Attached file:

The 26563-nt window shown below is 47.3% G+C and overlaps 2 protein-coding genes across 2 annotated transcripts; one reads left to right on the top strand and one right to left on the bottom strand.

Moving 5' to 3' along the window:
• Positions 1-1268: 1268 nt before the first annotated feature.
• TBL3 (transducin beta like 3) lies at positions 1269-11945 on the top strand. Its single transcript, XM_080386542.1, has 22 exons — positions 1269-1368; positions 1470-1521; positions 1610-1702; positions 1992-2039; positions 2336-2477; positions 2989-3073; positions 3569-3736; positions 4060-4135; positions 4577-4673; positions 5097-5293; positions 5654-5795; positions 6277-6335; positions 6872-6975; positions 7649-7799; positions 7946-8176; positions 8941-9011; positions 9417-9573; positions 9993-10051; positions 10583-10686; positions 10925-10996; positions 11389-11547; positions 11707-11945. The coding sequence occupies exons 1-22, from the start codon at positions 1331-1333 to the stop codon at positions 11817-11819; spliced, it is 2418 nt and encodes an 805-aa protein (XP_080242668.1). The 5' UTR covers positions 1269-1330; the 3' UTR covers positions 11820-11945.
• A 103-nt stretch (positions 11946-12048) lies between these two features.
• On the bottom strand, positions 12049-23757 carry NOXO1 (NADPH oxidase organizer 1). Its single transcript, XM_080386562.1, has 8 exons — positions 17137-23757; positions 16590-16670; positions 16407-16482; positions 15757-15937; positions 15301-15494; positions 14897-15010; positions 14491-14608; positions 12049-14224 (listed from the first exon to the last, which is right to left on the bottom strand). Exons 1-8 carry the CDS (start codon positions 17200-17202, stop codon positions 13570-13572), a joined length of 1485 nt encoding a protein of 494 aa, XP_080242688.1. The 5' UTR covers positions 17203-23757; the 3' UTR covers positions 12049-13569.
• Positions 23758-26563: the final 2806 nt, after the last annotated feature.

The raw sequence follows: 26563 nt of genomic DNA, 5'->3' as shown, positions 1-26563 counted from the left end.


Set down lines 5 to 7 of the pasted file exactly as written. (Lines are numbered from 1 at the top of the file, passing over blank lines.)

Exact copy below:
• A 103-nt stretch (positions 11946-12048) lies between these two features.
• On the bottom strand, positions 12049-23757 carry NOXO1 (NADPH oxidase organizer 1). Its single transcript, XM_080386562.1, has 8 exons — positions 17137-23757; positions 16590-16670; positions 16407-16482; positions 15757-15937; positions 15301-15494; positions 14897-15010; positions 14491-14608; positions 12049-14224 (listed from the first exon to the last, which is right to left on the bottom strand). Exons 1-8 carry the CDS (start codon positions 17200-17202, stop codon positions 13570-13572), a joined length of 1485 nt encoding a protein of 494 aa, XP_080242688.1. The 5' UTR covers positions 17203-23757; the 3' UTR covers positions 12049-13569.
• Positions 23758-26563: the final 2806 nt, after the last annotated feature.